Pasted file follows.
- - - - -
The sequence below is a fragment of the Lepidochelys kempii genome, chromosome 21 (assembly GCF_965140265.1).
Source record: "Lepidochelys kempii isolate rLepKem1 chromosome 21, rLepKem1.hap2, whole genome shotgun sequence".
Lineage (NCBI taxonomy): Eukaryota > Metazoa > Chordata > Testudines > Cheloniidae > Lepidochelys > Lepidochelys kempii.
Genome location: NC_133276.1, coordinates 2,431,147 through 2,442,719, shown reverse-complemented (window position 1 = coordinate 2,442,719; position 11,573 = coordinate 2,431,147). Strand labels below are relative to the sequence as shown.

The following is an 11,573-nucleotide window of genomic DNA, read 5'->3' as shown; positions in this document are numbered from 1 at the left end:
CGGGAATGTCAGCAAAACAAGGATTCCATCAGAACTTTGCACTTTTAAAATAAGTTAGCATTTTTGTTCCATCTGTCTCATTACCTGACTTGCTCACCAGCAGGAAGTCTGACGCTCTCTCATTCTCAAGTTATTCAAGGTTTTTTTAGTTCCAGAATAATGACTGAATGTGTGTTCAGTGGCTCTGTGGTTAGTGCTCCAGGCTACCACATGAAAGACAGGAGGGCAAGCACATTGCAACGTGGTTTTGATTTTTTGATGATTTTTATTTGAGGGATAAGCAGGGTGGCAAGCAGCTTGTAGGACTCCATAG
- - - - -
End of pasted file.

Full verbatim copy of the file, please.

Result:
The sequence below is a fragment of the Lepidochelys kempii genome, chromosome 21 (assembly GCF_965140265.1).
Source record: "Lepidochelys kempii isolate rLepKem1 chromosome 21, rLepKem1.hap2, whole genome shotgun sequence".
Lineage (NCBI taxonomy): Eukaryota > Metazoa > Chordata > Testudines > Cheloniidae > Lepidochelys > Lepidochelys kempii.
Genome location: NC_133276.1, coordinates 2,431,147 through 2,442,719, shown reverse-complemented (window position 1 = coordinate 2,442,719; position 11,573 = coordinate 2,431,147). Strand labels below are relative to the sequence as shown.

The following is an 11,573-nucleotide window of genomic DNA, read 5'->3' as shown; positions in this document are numbered from 1 at the left end:
CGGGAATGTCAGCAAAACAAGGATTCCATCAGAACTTTGCACTTTTAAAATAAGTTAGCATTTTTGTTCCATCTGTCTCATTACCTGACTTGCTCACCAGCAGGAAGTCTGACGCTCTCTCATTCTCAAGTTATTCAAGGTTTTTTTAGTTCCAGAATAATGACTGAATGTGTGTTCAGTGGCTCTGTGGTTAGTGCTCCAGGCTACCACATGAAAGACAGGAGGGCAAGCACATTGCAACGTGGTTTTGATTTTTTGATGATTTTTATTTGAGGGATAAGCAGGGTGGCAAGCAGCTTGTAGGACTCCATAG